Unidirectional gene flow among populations

In order to quantify unidirectional migration rates (m) between populations, we used the software BayesAss 3.0.3 [59]. This Bayesian method relies on the tendency for immigrants to show temporary disequilibrium in their genotypes relative to the focal population, which allows their identification as immigrants or offspring of immigrants. After initial runs were conducted with variable values of deltaA, deltaM and deltaF in order to improve the acceptance levels, the best values were set to deltaA = 1, deltaM = 0.2 and deltaF = 1. For the final analysis, we used 3 x 106 MCMC iterations, including a burn-in length of 3 x 105 iterations.

Sex and color-biased dispersal

We tested for sex- and color-biased dispersal in our populations, using GenAlEx 6.5 [60]. Then, we compared the mean of the corrected assignment index (mAIc; [61]) between sexes (males vs. females), as well as between colors (blotched vs. non-blotched individuals). With this statistical approach, residents tend to have higher mAIc values than immigrants.

Comparison between genetic and morphological variation

A commonly used method to estimate population differentiation for a quantitative trait is a metric called QST, an analog of FST, which calculates the genetic differentiation at neutral genetic markers. Because QST calculation requires experimental estimates of additive genetic variances and since we did not estimate additive genetic variance for asp viper coloration, we will refer in this study to PST (phenotypic or pseudo-QST) rather than QST, as proposed by Saether et al. [62]. PST was estimated with two different methods. First, we coded the color as a locus having only two alleles, blotched individuals being homozygotes coded 11 at this locus and non-blotched individuals being homozygotes 22. Then, we used FSTAT to calculate the pairwise PST between populations. Second, we estimated pairwise PST-values as a function of heritability (h2), within- \( {\upsigma}_w^2 \) and between-populations phenotypic variances (\( {\upsigma}_{\mathrm{b}}^2 \); [29,63]):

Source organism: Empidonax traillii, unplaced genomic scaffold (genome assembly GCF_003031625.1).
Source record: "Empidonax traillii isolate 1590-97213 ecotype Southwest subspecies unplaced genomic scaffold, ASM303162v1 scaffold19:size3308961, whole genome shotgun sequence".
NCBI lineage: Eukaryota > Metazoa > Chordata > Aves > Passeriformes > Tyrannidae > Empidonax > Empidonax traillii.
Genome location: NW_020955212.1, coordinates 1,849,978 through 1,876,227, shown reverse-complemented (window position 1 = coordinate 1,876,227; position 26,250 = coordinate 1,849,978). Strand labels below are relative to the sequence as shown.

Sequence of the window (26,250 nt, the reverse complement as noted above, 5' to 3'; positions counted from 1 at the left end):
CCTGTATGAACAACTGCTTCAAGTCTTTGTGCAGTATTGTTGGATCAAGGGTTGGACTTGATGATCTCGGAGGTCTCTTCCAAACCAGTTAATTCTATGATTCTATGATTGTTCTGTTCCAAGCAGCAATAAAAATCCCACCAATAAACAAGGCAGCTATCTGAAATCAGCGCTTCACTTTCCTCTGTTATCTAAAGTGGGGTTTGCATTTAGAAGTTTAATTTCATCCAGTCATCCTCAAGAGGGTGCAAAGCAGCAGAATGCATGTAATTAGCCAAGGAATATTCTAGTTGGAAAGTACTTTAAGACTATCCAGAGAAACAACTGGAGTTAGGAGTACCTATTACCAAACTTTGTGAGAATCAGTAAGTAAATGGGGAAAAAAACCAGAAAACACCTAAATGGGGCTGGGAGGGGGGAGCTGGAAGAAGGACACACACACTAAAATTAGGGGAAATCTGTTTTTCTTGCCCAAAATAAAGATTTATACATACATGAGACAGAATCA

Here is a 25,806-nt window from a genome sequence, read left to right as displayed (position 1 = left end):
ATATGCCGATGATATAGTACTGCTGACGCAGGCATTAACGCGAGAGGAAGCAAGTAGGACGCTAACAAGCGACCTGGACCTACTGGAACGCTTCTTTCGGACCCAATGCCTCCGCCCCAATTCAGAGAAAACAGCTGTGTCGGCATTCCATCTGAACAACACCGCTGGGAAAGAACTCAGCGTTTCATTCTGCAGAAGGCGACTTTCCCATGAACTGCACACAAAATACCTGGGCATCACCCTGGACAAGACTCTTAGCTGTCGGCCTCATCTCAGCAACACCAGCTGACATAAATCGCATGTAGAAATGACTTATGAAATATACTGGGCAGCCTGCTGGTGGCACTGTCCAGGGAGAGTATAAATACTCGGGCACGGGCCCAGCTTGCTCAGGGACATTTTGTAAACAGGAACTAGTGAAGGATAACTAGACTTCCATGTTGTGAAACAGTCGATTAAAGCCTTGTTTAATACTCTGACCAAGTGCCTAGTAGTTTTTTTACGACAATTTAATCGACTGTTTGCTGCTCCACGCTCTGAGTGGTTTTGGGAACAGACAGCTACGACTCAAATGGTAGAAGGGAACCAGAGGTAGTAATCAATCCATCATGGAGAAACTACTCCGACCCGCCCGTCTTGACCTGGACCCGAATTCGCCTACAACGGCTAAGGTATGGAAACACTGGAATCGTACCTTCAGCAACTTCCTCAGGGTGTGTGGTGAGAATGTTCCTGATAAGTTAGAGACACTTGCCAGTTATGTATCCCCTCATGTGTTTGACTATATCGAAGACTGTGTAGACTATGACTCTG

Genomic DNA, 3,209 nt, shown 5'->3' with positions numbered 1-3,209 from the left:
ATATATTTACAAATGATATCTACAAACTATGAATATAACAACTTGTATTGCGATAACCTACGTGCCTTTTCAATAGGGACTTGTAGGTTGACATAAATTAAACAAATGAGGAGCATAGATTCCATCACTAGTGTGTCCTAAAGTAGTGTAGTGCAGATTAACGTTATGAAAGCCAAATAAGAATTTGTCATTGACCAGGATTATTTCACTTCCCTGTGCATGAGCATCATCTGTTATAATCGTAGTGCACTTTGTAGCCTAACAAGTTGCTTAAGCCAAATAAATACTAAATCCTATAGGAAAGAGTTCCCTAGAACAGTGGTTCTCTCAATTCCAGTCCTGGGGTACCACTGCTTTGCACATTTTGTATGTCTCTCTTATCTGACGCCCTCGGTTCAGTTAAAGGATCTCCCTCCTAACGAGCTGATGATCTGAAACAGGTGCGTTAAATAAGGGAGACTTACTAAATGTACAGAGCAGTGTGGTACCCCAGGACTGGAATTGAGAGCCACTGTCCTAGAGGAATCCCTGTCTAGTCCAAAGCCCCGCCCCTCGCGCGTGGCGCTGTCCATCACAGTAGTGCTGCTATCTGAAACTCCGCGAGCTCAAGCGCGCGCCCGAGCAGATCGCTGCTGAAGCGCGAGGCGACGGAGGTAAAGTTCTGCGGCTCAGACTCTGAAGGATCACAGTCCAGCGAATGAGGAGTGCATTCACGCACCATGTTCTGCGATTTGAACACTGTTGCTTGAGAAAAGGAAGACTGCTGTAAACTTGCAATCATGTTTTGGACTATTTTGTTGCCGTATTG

$$ {\mathrm{P}}_{\mathrm{ST}} = \frac{\upsigma_{\mathrm{b}}^2}{\upsigma_{\mathrm{b}}^2+2{h}^2{\upsigma}_w^2} $$

We obtained the within- and between populations variances by extracting the mean squares (MS) with an ANOVA on color in JMP 10.0 (SAS Institute, Cary, NC, USA). Because the heritability of the color pattern is not known, we used three different values of heritability (0.1, 0.5 and 1). We estimated within-population variance \( \left({\upsigma}_w^2\right) \) without bias by within-population MS, whereas between-population variance \( \left({\upsigma}_{\mathrm{b}}^2\right) \) is calculated as follows:

$$ {\upsigma}_{\mathrm{b}}^2=\frac{M{S}_b-M{S}_w}{n_0} $$

where MS b and MS w are the within- and between-population MS and n 0 is a weighted average of the sample size for each population comparison estimated following Sokal & Rohlf [64] as:

$$ {n}_0=\frac{1}{a-1}\left({\displaystyle \sum^n}{n}_i-\frac{{\displaystyle {\sum}_a}{n}_i^2}{{\displaystyle {\sum}_a}{n}_i}\right) $$

where ni the number of individuals in the ith population and a is the number of populations to be compared.

To test whether the coloration differentiations between populations evolved by neutral processes or selection, we compared PST values obtained for individual traits and with the two different methods with the distribution of pairwise FST values. As in Slavov et al. [65], we considered PST values as extreme when exceeding the empirical 95th percentile of the FST distribution (in this study: 0.086). In addition, to check for significant difference between PST - and FST-values, we performed a Wilcoxon signed rank test [66].

Availability of supporting data

Microsatellite genotypes and phenotypes: Dryad doi: 0.5061/dryad.87478.

Animal ethics

The samples have been taken with the authorizations of the local authorities (Autorisation préfectorale No. 2009-14; Direction de l’Administration Territoriale et de l’Environnement, Bureau de l’Environnement et du Développement Durable, Préfecture de la Savoie, 73018 Chambéry, France).


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The project was conducted with the financial supports of the Swiss National Science Foundation (SNSF n° PZ00P3_136649) and the Hans-Schiemenz-Fonds 2010 administered by the DGHT. We thank Lena Kigouk for the English of the manuscript.

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Correspondence to Sylvain Dubey.

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The authors declare that they have no competing interests.

Authors’ contributions

SD, SU, KM, JCM, PG, VZ, TO, GT, LK, SNG conceived the study and participated in its design and coordination. SD, SU, and VZ performed the statistical analysis, and drafted the manuscript and all authors read and approved the final manuscript.

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Additional file 1:

Unidirectional migration-rate estimates within pairs of asp viper populations (in italic: standard deviation).

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Dubey, S., Zwahlen, V., Mebert, K. et al. Diversifying selection and color-biased dispersal in the asp viper. BMC Evol Biol 15, 99 (2015).